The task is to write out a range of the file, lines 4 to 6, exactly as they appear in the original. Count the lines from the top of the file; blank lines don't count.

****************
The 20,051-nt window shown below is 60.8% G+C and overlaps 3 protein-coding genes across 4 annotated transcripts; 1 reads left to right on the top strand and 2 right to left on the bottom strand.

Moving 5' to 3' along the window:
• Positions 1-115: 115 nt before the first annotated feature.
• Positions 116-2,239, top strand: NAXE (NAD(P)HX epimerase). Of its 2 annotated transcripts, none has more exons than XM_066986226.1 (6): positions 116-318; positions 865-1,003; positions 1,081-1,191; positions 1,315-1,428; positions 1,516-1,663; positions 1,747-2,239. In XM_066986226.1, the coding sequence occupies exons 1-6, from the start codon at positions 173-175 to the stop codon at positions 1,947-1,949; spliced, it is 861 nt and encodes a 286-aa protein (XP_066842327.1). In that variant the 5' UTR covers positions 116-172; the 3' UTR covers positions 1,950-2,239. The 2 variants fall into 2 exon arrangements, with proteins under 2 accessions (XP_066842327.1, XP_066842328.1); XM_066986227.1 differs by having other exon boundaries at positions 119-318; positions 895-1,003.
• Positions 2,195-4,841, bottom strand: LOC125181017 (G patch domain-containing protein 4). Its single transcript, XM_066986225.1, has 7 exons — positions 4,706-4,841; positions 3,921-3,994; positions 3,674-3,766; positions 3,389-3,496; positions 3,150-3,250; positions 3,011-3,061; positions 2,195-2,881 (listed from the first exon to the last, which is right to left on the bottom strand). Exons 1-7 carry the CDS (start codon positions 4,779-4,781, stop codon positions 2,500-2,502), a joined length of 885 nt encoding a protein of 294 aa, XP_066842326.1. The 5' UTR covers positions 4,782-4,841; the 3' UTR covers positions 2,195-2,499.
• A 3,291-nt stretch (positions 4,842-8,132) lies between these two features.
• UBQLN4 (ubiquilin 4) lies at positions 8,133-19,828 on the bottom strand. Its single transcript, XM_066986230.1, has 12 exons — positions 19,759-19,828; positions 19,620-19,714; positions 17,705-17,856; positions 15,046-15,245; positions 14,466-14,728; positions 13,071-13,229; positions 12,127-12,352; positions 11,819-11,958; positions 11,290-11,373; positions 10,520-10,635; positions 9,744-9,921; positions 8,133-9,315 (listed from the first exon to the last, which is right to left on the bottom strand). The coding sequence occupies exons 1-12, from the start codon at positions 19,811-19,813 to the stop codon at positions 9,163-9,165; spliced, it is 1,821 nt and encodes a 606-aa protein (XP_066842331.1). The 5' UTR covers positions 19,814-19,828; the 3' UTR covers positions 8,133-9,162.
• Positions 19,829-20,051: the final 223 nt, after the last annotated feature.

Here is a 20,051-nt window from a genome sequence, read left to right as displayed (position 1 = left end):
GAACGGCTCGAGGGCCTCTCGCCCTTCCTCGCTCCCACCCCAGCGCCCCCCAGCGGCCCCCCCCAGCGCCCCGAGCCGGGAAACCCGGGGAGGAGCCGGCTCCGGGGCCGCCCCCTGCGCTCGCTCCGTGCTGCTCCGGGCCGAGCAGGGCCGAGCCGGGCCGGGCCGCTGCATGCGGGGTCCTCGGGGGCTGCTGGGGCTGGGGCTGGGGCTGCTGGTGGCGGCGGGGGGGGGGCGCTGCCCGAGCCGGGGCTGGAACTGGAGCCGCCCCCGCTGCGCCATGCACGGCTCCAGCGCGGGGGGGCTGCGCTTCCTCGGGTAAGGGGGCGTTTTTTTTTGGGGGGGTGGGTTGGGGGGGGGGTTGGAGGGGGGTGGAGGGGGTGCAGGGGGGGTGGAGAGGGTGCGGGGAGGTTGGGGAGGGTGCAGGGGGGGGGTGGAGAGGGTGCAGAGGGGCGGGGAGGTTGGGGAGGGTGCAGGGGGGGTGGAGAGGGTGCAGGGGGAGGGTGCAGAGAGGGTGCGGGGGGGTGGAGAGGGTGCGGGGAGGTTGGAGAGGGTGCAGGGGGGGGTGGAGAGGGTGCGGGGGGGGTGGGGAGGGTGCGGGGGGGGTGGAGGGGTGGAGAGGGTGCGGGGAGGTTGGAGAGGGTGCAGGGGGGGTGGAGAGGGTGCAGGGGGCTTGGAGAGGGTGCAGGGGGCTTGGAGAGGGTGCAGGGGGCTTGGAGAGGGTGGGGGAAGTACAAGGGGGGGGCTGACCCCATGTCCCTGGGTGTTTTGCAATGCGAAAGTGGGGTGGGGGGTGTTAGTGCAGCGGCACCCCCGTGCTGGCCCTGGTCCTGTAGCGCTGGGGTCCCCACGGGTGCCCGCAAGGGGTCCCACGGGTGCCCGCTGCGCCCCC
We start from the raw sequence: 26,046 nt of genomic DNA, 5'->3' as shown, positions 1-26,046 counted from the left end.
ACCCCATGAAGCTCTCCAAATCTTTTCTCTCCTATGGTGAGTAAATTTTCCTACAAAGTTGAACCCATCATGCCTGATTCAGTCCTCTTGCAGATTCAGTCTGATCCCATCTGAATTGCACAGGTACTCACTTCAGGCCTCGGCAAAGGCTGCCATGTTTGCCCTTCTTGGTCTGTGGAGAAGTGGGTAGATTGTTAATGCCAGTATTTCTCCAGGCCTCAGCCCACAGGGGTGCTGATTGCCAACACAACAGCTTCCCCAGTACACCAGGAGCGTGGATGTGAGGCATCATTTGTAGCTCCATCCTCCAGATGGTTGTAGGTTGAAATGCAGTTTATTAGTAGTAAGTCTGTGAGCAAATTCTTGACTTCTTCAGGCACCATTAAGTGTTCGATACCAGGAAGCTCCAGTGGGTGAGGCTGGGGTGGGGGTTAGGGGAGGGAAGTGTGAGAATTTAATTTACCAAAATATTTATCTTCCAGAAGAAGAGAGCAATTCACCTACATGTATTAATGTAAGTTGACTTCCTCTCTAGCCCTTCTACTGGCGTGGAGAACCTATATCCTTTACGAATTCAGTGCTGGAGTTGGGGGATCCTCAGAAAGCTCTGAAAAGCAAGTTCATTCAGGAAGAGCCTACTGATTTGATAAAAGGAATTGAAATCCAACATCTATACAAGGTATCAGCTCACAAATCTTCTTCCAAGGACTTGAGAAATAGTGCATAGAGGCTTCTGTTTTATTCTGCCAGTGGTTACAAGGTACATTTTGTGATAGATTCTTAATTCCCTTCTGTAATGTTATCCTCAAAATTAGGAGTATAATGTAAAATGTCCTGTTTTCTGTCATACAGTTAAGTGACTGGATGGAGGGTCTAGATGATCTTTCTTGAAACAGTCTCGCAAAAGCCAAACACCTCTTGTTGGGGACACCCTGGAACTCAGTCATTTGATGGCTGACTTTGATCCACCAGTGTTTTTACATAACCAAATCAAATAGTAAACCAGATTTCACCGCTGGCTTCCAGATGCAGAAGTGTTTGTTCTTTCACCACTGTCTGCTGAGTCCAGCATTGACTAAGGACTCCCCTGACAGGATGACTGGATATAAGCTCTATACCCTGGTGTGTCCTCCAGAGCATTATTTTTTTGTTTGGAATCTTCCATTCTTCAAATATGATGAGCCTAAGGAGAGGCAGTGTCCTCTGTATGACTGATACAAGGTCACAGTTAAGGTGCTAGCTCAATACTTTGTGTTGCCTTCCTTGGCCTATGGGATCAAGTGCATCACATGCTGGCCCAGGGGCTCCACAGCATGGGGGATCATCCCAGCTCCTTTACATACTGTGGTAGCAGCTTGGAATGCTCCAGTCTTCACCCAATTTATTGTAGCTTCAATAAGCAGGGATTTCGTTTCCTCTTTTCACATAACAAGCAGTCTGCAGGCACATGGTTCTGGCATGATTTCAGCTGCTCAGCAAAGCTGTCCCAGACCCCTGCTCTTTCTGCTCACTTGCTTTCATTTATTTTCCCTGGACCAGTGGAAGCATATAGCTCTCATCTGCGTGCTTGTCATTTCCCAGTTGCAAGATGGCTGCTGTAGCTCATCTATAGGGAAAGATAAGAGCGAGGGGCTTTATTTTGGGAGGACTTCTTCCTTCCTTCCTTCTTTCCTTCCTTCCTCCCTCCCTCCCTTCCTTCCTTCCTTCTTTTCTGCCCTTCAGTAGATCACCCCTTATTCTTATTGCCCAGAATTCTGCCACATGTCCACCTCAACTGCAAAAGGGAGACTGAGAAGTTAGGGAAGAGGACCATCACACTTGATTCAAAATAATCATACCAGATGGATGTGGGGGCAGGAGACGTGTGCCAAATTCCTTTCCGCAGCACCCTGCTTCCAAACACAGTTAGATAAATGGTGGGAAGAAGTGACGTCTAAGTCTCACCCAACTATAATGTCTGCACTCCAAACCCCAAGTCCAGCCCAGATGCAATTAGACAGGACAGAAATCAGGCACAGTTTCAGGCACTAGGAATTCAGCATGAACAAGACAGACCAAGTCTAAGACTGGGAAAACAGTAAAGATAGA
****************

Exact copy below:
• Positions 116-2,239, top strand: NAXE (NAD(P)HX epimerase). Of its 2 annotated transcripts, none has more exons than XM_066986226.1 (6): positions 116-318; positions 865-1,003; positions 1,081-1,191; positions 1,315-1,428; positions 1,516-1,663; positions 1,747-2,239. In XM_066986226.1, the coding sequence occupies exons 1-6, from the start codon at positions 173-175 to the stop codon at positions 1,947-1,949; spliced, it is 861 nt and encodes a 286-aa protein (XP_066842327.1). In that variant the 5' UTR covers positions 116-172; the 3' UTR covers positions 1,950-2,239. The 2 variants fall into 2 exon arrangements, with proteins under 2 accessions (XP_066842327.1, XP_066842328.1); XM_066986227.1 differs by having other exon boundaries at positions 119-318; positions 895-1,003.
• Positions 2,195-4,841, bottom strand: LOC125181017 (G patch domain-containing protein 4). Its single transcript, XM_066986225.1, has 7 exons — positions 4,706-4,841; positions 3,921-3,994; positions 3,674-3,766; positions 3,389-3,496; positions 3,150-3,250; positions 3,011-3,061; positions 2,195-2,881 (listed from the first exon to the last, which is right to left on the bottom strand). Exons 1-7 carry the CDS (start codon positions 4,779-4,781, stop codon positions 2,500-2,502), a joined length of 885 nt encoding a protein of 294 aa, XP_066842326.1. The 5' UTR covers positions 4,782-4,841; the 3' UTR covers positions 2,195-2,499.
• A 3,291-nt stretch (positions 4,842-8,132) lies between these two features.